Bad Property Investment


The property market is in a state of euphoria currently. The thing about a positive property market is that buyers may be rushed into making a bad investment decision. What may seem like a good investment currently may not turn out to be so in a couple of years.

I have always maintained that in a good property market, buyers make bad decisions.

It is not just property but in all other asset classes as well. In the stock market, most tend to lose money because they went in close to the peak, only to see their investments plummet when the market corrects. For stocks, if you are diversified, you can mitigate such corrections. For properties, buyers tend to have limited cash and thus it is difficult to diversify a property portfolio the way an investor would diversify his portfolio of stocks.

Let us remember what happened approximately five to six years back. The Singapore residential market was rather tepid as buyers were still waiting on the sidelines as the Total Debt Servicing Ratio (TDSR) had just come into effect. One of the segments which saw rather good demand was the commercial segment.


A popular concept at that point in time was to build mixed developments. Retail malls with residential units above.

Developers built many commercial spaces throughout Singapore. In theory, this was an extremely good form of investment as the residential units would have access to amenities below and the retail shops would have a natural catchment of customers. The reality was that most of these developments are located in places which do not have a large catchment area of customers. They are located within the landed property areas or are not close to an MRT station or town centre. Moreover, because these developments were individual strata units, it was left to the owners to find their own tenants. There was no plan for an anchor tenant to draw crowds and after many months, many of these strata owned retail units were still vacant. In fact, many such developments can be found strewn across Singapore. Places like Kensington Square along Upper Paya Lebar and Promenade @ Pelikat are just a few examples.

In fact, even pure retail malls in seemingly good location can work out to be very bad investments. Places like Alexandra Central Mall along Alexandra Road would seem like a good investment as it is located close to high rise residential buildings as well as offices and industrial areas. However, if you were to go into Alexandra Central Mall to take a look, there are still many vacant units. Some have never been rented out since it was completed. In fact, the developers sold the units bare to the investors. They did not come with glass frontages and buyers or tenants had to install their own flooring and glass panels.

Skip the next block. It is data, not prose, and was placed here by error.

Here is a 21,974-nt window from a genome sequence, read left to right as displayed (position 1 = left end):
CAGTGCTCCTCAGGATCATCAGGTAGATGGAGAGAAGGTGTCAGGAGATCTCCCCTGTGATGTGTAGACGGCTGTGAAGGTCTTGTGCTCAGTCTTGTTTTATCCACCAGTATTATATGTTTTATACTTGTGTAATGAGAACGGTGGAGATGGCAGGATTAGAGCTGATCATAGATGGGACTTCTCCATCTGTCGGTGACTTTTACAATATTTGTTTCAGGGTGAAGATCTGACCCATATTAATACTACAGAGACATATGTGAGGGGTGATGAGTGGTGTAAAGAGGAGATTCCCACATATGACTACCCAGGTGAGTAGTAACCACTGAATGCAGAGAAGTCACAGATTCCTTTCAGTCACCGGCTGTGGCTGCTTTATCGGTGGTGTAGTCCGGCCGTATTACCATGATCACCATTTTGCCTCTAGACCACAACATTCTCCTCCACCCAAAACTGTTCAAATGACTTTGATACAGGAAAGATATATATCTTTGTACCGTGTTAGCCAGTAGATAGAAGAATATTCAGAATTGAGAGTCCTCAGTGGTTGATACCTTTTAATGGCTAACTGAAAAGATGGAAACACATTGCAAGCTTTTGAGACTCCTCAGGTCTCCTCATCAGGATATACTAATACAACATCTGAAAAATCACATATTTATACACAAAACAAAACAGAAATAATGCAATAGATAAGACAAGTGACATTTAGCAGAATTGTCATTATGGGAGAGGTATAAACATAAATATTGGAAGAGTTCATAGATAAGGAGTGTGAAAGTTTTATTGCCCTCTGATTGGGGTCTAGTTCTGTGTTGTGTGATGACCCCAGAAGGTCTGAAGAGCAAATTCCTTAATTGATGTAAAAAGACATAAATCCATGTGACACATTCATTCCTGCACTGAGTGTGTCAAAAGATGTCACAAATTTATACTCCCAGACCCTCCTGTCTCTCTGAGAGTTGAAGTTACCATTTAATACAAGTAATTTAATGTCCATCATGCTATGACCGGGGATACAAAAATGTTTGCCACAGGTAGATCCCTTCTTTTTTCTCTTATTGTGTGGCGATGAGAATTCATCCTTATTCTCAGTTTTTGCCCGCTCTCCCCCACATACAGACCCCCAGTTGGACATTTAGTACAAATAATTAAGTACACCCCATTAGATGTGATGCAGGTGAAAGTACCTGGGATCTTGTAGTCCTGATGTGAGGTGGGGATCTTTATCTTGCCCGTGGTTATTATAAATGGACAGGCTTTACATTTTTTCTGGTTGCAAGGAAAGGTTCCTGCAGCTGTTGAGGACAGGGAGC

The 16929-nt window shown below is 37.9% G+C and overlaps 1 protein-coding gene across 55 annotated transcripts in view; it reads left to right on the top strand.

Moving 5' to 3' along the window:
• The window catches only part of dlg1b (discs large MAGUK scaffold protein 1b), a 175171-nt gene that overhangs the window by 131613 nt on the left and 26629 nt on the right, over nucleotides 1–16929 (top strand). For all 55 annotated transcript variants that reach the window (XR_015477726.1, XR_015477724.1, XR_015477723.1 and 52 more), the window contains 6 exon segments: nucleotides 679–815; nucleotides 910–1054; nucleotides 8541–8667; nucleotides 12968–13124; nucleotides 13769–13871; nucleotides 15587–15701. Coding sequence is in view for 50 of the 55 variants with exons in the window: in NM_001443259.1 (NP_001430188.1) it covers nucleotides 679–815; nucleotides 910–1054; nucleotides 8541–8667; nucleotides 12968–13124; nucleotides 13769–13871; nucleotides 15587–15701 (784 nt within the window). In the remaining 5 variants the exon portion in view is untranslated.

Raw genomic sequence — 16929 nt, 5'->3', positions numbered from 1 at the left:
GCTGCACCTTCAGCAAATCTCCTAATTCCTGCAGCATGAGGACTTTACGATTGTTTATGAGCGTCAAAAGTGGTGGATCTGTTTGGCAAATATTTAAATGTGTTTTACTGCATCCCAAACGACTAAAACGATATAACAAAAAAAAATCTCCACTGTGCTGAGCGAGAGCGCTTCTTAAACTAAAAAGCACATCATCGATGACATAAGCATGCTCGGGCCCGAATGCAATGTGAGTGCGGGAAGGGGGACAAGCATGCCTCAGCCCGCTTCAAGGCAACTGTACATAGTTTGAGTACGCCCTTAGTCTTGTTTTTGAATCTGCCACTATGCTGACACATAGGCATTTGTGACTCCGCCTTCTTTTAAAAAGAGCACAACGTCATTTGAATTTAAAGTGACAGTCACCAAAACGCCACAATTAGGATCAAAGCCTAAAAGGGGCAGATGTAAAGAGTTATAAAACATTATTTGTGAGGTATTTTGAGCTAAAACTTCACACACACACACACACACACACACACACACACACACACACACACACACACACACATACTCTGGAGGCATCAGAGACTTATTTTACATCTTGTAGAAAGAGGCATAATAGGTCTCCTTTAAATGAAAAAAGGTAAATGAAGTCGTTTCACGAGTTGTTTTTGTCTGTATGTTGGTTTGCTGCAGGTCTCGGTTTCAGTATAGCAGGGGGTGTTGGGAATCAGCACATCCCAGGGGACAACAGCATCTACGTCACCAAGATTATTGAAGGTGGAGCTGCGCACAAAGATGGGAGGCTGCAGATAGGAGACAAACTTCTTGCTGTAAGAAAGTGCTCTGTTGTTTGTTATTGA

One of the worst commercial investments I have ever seen in my 15 years as a real estate salesperson has to be The Flow along East Coast Road. The Flow is located on the same stretch as i12 Katong Mall and Roxy Square. It has already been completed and the units have been handed over to the respective owners for many months. However, to date, only one unit has been rented out. The fact of the matter is that these units were sold to the owners at ridiculously high prices. Thus these owners have to rent them at prices which, in some cases, are more than twice the per square foot price of the neighbouring mall, Roxy Square. To make my point more compelling, here is my walkthrough video of The Flow.

Let us focus this discussion on The Flow because I believe that this is a very good example of a very bad property investment in Singapore. Buyers were lured to the East Coast area as the area is an area with a strong expatriate crowd and generally the people who live in the area are from the upper middle class with good disposable income. On weekends especially, the row of shophouses opposite The Flow is usually packed with diners patronising the various restaurants. The theory was that because this area was crowded, The Flow should attract a strong crowd.

No one to run the mall properly.

There was no anchor tenant as all the units are individually owned and no one had any incentive to draw in an anchor tenant. To draw an anchor tenant, you would have to make an attractive offer for the anchor tenant to move into the mall and no particular owner would have an incentive to do that to his own unit for the benefit of all other owners. The people who bought The Flow were also perhaps not knowledgeable about the business around the Katong area. Retail is not doing as well as eateries in the area.

It would be better to seek the opinion of business owners in the area rather than rely on the salesperson who is selling the property.

Moreover, the assumption was that rents should be correspondingly higher than that in neighbouring Roxy Square. The reality was that businesses are profit-driven enterprises and they are not going to pay a higher rent to move over from Roxy Square. Moreover, some of these businesses are already established and their customers are familiar with them being in their usual location. Also, when additional supply comes onto the market and there is no corresponding increase in demand, rents should fall. Thus taking Roxy Square’s rental and adding on a premium to that was a very large miscalculation for most investors of The Flow. How then can this situation alleviate itself? I would say that if one of the developments were to undergo an en bloc sale, removing a large supply of retail space. Only then will the situation at The Flow see an improvement.


To find out more on the point being made and some videos, visit Daryl Lum’s blog at:


The Astute Parent: A parent who has a sharp acumen on sieving through 'alien' financial jargon to dish out bite size financial tips from a parent's perspective.
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